Almost two months since the Senators were eliminated from the playoffs, all the GM knows for sure about his top-paid player’s personal feelings regarding the future is that the player, a team leader, wouldn’t “object” to it being in a different jersey.
If that is indeed the case, Bryan Murray should slam the pedal to the metal and trade Jason Spezza as fast as he can.
The Senators are in no position to employ a waffling, $7-million per year (cap hit) Spezza at any time, but especially so after July 1. If he’s not 100% committed to the cause in mind, body and soul, a deal has to be done before the no-movement clause on his contract kicks in.
Otherwise, they face the prospect of doing the Dany Heatley dance all over again.
As Ottawa has experienced, trading a big ticket star is so difficult when there are even more restrictions than its partner’s ability to afford him. The Senators were fortunate that the Sharks, one of the few teams on Heatley’s acceptable destinations list, gave them a decent player in return. Still, in the minds of most, Murray was forced to accept a downgrade — and he might not even get a Milan Michalek back next time.
No organization can continually settle for downgrade deals, least of all one like Ottawa, which usually resides near the middle of the pack. When it’s time to decide on buying or selling assets that are months away from being able to test the unrestricted free agent market, they really have no choice at all. They need to keep them for the playoff push — and wind up getting nothing for guys like Zdeno Chara and Anton Volchenkov.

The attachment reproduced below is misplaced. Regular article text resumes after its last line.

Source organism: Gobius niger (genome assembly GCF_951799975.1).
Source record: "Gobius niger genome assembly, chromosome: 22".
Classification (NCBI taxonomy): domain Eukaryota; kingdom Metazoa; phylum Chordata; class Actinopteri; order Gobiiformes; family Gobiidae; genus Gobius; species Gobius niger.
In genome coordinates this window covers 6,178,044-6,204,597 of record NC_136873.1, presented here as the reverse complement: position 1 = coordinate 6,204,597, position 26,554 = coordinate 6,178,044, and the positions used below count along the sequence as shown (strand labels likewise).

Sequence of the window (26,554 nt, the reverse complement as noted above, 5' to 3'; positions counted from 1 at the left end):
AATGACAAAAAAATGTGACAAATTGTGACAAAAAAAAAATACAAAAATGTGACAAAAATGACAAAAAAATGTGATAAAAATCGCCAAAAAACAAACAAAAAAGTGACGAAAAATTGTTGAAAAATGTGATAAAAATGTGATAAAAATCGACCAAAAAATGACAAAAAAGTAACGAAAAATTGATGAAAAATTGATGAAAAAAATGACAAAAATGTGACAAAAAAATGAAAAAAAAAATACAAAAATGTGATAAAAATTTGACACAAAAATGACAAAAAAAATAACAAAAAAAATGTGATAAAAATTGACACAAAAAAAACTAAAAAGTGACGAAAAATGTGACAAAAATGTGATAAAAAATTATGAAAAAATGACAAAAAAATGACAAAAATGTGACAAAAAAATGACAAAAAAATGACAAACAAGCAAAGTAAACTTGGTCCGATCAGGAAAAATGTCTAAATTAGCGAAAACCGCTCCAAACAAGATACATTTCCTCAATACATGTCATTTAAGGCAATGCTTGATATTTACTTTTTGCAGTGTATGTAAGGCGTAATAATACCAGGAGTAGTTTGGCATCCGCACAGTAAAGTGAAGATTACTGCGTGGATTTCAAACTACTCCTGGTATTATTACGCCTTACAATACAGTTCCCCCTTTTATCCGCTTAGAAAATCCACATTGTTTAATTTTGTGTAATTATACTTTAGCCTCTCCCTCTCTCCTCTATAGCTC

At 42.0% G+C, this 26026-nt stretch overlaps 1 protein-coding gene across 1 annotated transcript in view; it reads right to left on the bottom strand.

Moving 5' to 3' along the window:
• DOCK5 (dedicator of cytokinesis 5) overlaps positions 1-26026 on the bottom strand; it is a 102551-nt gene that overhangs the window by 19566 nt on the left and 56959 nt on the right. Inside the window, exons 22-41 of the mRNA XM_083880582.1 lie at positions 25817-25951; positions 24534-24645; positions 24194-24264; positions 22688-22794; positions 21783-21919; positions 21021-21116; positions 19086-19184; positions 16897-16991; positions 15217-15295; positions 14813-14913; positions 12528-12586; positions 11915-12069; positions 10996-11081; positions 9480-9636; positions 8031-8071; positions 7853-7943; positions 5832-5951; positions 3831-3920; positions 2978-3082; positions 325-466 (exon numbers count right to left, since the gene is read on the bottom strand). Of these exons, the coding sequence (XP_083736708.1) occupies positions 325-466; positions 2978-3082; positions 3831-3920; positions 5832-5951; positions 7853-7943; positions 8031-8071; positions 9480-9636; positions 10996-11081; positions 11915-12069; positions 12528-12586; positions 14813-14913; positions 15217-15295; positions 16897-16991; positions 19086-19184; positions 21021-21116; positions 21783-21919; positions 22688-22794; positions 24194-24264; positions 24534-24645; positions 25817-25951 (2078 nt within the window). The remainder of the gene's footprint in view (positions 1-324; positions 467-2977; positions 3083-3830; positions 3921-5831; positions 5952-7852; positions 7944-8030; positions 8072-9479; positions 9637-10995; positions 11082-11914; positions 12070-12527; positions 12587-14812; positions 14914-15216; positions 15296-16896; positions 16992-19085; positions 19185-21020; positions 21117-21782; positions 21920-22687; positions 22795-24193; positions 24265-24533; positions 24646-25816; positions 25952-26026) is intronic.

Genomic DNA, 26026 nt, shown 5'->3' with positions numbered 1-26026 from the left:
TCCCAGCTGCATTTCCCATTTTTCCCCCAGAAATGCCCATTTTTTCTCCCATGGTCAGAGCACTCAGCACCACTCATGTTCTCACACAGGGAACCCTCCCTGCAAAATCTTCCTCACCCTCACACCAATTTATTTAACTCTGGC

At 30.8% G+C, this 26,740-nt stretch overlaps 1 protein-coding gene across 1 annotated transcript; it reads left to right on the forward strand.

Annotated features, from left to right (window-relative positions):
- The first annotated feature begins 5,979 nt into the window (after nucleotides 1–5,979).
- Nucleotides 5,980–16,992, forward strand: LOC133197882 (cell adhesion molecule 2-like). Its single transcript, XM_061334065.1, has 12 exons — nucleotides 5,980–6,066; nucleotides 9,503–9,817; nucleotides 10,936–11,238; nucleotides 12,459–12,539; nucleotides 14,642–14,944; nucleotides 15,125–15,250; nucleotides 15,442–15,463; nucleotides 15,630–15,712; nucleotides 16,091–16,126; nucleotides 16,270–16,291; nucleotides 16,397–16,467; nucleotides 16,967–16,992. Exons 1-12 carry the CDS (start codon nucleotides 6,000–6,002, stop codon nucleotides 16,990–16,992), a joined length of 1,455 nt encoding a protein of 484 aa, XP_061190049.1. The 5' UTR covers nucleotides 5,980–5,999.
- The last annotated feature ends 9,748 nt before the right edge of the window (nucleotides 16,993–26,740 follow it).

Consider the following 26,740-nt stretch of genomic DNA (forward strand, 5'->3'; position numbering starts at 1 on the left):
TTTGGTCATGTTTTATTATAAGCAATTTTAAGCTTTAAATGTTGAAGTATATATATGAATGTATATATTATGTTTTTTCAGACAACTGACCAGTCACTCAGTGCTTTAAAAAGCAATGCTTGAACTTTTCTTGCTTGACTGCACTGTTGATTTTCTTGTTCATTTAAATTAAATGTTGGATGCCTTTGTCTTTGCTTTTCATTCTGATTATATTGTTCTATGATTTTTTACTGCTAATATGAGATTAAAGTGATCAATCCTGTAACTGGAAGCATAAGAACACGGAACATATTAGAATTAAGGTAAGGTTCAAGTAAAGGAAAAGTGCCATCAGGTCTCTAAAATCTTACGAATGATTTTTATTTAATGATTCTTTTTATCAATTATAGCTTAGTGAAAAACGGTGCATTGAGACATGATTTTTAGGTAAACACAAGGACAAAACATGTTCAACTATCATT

Accepting downgrade deals and allowing cornerstone players to walk are mentioned high up in the directions to the NHL’s basement. So yeah, the next nine-day period is extremely important for the Senators.
How did things get to this point with Spezza, whose disenchantment supposedly has to do with the home crowd booing aimed his way during the playoffs?
Excuse me for having a hard time swallowing that one.
For one thing, it wasn’t that bad or often — it certainly wasn’t a fraction as loud as the cheering and chanting done for Daniel Alfredsson, and the captain says he can’t hear the fans during the game — and it wasn’t anything Spezza hasn’t heard before.
So maybe the booing is bothering someone else who actually can hear it, someone close to Spezza who tells him it’s unfair treatment. And maybe, just maybe, Spezza’s problem isn’t really with the fans or the media who rip him for his defensive play (which isn’t nearly as horrible as made out to be) and turnovers.
Who knows, maybe it’s with Cory Clouston.
Spezza’s first NHL coach, Jacques Martin, was on the young player for his lack of awareness inside his own zone.
The way he scored growing up, it’s quite likely Martin was also the first to ever ask him to also play hard in his own end. Murray, when he was Ottawa’s coach, was less strict with Spezza when it came to that part of the game, and both John Paddock and Craig Hartsburg let him run wild.
Clouston is more like Jacques, and maybe Spezza is rejecting the collar. Who knows?
Either way, a team needs its leaders to want to be on the team, and to answer questions in a way that leaves no doubt to the contrary.
That Spezza has left his GM with the understanding he wouldn’t “object” to a trade for two months is pretty close to the same as him saying he wants to be moved, in my books.
And while it will be difficult to find a team to take on his salary — plus come up with a point-a-game first line centre to replace him — it would be much harder to trade Spezza for anything close to equal value after July 1.
In fact, Spezza might not have what it takes to lead the Senators back to the finals in the post-Alfredsson era in any event.
So unless they don’t want to deal him before the expiration of his contract in 2015, the time to do it is now.